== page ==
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6 Chemotherapy or The Hunger Games

The question I asked myself most before my first chemotherapy session was what would I read for the three hours I would be sitting in the chair? I stashed a small collection of books into my bag and with my partner, headed down to Building 19 at the Canberra Hospital, their cancer centre, and then to the fourth floor where they do what they call the infusions. There was, as always, an education session to start, meticulous and detailed and another collection of papers to add to my portable filing cabinet. I asked, will my hair fall out? The nurse said yes regretfully. I accepted this as inevitable and then it was into the large room where everyone else is also being infused. Later there would be a young Asian woman ushered into a chair not far from me. She had the most beautiful long shining black hair whereas mine is only fine and grey. We are both doomed to lose it.

Since I have always mostly associated the word infuse with aromatic ingredients in cooking, it made me a little sad to think of it in this context. But it’s accurate. After putting the cannula into my arm, the nurses arrived in full protective gear, including gloves and eyeglasses, double checked the drugs and began the process, the slow infusion of docetaxel and cyclophosphamide into my bloodstream to counter whatever possible cancer cell might be there. Which is why I have likened this whole process to Suzanne Collins’ novel The Hunger Games. The drugs are poison: they take your hair, your energy, your cancer cells, your white blood cells without discrimination. In other words they make your body fight against itself for the survival of either the cancer or you.

To prevent nausea, one of the hospital’s pharmacist had given me steroids to take the day before, during and after chemo, with the unexpected warning they might give me nightmares. They did no such thing, they gave me a three-day high instead where I thought there was nothing I couldn’t do. Probably a good attitude to take into a chemotherapy session and one that went well with the book I chose to read, a book from a vibrant local publisher, Recent Works Press, a wildly imaginative, innovative collection of prose poems about loss called Errant Night by Jerzy Beaumont. Very simply put, to deal with grief he travels the stars and the universe, returns to where I was in Canberra Hospital to come face to face with the loss of someone loved before going out into the universe again. I speak of this book because, even given where I was, there was something close to exhilarating about reading of imaginary journeys to the far reaches of the universe and all its way stations to deal with grief while sitting in a chair having docetaxel flowing into my veins in the very location that is at the heart of the book. It was in its way a comfort, that wherever I am, my mind can go anywhere. I, all of us, always have that freedom to imagine, to find ways to feel and grieve, to read and to think.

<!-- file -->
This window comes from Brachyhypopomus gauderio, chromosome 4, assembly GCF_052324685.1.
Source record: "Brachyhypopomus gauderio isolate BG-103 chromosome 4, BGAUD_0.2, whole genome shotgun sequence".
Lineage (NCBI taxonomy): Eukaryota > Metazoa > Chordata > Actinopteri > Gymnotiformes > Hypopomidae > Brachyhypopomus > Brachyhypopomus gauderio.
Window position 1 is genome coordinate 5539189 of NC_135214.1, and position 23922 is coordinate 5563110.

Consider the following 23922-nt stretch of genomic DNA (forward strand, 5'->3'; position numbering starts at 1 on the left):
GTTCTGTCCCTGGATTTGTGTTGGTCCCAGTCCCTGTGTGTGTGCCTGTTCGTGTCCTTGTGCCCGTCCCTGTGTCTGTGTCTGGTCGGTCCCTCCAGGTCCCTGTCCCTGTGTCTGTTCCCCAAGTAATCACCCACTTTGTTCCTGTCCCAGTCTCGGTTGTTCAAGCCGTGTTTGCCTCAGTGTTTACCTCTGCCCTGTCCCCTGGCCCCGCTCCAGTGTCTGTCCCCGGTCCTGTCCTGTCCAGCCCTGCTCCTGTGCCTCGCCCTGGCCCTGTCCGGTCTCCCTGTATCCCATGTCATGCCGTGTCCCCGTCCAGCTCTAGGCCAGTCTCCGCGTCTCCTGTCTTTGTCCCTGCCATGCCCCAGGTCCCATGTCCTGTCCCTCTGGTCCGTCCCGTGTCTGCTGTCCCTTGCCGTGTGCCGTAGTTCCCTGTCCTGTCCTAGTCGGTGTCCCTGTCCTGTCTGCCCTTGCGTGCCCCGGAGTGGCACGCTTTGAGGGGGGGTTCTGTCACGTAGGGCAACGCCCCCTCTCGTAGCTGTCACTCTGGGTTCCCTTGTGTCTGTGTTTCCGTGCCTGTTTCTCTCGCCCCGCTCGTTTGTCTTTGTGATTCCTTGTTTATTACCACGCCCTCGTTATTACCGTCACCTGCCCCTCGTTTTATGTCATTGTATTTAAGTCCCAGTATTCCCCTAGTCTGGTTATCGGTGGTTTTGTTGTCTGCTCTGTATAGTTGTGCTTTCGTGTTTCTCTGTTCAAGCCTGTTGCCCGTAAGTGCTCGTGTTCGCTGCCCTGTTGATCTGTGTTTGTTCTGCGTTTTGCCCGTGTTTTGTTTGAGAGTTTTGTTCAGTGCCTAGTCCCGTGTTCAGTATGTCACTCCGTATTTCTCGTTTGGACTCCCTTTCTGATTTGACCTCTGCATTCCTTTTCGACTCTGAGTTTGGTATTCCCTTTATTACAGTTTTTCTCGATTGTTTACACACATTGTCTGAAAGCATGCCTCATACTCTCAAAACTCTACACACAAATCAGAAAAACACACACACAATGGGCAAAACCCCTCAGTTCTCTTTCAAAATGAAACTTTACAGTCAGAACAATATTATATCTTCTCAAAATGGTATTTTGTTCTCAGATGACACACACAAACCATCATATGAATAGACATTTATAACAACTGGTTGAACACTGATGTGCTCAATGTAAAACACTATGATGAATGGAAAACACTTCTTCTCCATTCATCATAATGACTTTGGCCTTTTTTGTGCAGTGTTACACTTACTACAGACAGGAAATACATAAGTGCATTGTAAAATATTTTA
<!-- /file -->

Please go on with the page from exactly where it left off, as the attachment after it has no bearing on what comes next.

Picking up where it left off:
There were other true heroes beside the nurses and the patients in the chemotherapy suite that day. There are the volunteer women who wheel trolleys around with tea, coffee, juices, biscuits (Arnott’s assortment for the nostalgic), cake, sandwiches and who stop to chat and laugh. The hospital also serves lunch, hospital food but it’s there for you. And when it’s all over and the cannula is thankfully taken out of your vein to be replaced by a round white dressing and you get a little shakily to your feet to go home, the nurse comes to wish you the best. I have to come back the next day for a pegfilgrastim injection to boost my white blood cell count. This is the process, a serious gladiator fight within the confines of your skin, within your system. It will keep happening until the doctors think they have done enough to save you from yourself. What I have to do now as a patient is navigate the battleground they have created inside my body to achieve that end.